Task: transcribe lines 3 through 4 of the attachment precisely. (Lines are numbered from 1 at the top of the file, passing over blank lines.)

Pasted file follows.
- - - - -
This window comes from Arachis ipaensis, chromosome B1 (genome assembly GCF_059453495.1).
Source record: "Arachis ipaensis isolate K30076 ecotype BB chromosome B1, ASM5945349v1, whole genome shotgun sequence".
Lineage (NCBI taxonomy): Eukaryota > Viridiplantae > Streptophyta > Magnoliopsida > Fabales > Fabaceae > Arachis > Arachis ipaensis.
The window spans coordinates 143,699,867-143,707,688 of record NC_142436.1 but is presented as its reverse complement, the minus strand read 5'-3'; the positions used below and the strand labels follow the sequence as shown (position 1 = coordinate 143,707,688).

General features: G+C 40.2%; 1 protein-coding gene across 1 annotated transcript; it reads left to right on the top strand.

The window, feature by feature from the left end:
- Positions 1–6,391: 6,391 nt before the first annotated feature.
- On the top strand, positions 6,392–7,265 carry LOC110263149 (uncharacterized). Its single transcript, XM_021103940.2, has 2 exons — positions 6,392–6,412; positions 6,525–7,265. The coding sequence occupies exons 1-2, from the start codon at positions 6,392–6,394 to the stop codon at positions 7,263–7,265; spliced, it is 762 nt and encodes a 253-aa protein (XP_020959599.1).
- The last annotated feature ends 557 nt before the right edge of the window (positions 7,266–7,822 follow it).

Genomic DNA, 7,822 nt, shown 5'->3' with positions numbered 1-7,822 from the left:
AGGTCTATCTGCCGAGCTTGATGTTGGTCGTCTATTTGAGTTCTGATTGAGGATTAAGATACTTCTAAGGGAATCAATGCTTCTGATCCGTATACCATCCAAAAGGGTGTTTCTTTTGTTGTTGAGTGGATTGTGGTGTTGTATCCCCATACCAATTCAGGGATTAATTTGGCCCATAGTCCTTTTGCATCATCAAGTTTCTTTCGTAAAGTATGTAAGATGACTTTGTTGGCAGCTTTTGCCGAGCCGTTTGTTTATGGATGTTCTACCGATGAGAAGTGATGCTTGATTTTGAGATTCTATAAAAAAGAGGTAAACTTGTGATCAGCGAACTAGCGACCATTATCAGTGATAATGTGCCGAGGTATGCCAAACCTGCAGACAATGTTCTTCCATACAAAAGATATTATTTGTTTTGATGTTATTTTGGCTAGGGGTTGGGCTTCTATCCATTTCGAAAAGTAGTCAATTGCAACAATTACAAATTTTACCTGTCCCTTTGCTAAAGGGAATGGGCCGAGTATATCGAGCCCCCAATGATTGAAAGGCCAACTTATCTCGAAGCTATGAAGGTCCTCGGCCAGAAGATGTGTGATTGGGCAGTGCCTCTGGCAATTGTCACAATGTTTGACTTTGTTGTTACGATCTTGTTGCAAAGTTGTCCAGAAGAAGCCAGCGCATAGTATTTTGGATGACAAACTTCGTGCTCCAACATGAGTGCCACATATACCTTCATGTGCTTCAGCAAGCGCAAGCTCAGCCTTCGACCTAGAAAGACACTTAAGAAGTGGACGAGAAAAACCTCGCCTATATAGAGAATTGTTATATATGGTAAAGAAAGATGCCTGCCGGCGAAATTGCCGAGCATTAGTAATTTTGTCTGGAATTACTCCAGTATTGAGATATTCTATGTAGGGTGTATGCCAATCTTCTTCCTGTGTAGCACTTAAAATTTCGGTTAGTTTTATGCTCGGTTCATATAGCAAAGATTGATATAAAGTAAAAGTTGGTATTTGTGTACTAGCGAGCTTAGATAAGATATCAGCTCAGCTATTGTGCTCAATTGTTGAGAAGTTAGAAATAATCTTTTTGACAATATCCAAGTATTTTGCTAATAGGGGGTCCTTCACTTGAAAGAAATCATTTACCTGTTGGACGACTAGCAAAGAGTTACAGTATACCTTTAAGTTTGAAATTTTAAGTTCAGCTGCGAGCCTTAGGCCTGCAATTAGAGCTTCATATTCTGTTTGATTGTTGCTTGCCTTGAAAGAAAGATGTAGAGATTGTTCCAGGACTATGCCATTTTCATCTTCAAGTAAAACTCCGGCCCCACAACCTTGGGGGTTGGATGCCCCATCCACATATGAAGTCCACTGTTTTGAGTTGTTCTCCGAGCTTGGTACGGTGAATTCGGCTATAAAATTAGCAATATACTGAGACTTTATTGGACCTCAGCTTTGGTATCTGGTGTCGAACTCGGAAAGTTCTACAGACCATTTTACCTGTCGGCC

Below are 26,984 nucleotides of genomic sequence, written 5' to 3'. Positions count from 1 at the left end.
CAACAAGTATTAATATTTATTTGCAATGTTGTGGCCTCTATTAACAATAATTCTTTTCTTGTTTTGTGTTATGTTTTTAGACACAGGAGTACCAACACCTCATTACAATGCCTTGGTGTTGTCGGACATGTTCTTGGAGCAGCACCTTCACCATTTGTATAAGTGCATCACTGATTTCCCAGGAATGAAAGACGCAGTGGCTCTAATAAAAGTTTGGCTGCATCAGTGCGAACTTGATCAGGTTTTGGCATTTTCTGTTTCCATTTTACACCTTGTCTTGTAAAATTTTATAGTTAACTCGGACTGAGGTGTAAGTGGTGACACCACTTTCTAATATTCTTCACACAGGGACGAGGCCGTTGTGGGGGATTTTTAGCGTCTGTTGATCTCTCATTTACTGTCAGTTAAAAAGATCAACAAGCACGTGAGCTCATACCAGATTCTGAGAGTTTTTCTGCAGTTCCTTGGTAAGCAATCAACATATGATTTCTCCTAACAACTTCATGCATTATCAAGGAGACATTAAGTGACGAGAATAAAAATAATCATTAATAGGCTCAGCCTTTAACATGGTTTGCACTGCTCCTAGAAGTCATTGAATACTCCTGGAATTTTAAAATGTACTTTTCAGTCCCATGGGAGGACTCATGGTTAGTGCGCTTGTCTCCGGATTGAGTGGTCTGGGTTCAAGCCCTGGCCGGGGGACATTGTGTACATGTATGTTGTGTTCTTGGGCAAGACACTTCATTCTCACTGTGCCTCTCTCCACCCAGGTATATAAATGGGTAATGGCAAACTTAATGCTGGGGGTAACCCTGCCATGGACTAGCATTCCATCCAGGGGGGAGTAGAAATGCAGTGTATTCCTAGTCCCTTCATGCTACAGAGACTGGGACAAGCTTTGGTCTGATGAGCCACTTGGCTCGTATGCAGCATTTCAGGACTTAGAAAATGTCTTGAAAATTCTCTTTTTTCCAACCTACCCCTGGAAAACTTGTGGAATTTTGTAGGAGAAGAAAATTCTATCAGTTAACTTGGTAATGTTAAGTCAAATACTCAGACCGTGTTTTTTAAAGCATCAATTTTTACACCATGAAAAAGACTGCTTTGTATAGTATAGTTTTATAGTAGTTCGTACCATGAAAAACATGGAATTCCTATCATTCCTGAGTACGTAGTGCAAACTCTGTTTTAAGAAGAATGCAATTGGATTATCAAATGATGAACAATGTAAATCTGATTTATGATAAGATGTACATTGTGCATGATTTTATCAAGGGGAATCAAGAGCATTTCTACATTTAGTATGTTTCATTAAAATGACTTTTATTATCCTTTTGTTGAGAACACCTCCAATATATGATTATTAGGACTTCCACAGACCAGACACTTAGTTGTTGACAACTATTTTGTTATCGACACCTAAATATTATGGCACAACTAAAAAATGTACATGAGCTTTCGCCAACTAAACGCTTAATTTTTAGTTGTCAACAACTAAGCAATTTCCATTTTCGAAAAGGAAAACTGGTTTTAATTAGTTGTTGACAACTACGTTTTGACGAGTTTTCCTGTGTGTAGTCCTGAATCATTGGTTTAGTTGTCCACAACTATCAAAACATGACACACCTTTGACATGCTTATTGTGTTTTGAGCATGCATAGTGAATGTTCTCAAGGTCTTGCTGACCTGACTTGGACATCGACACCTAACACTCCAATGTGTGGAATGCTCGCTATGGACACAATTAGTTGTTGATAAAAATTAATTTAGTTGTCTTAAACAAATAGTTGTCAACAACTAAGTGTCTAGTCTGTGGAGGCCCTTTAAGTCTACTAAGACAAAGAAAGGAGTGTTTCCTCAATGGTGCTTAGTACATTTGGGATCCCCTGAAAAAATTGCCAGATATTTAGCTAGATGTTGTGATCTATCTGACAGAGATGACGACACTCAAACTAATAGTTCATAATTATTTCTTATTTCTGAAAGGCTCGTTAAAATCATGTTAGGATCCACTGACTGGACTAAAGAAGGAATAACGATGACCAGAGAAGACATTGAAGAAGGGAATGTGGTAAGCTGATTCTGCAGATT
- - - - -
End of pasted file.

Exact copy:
Lineage (NCBI taxonomy): Eukaryota > Viridiplantae > Streptophyta > Magnoliopsida > Fabales > Fabaceae > Arachis > Arachis ipaensis.
The window spans coordinates 143,699,867-143,707,688 of record NC_142436.1 but is presented as its reverse complement, the minus strand read 5'-3'; the positions used below and the strand labels follow the sequence as shown (position 1 = coordinate 143,707,688).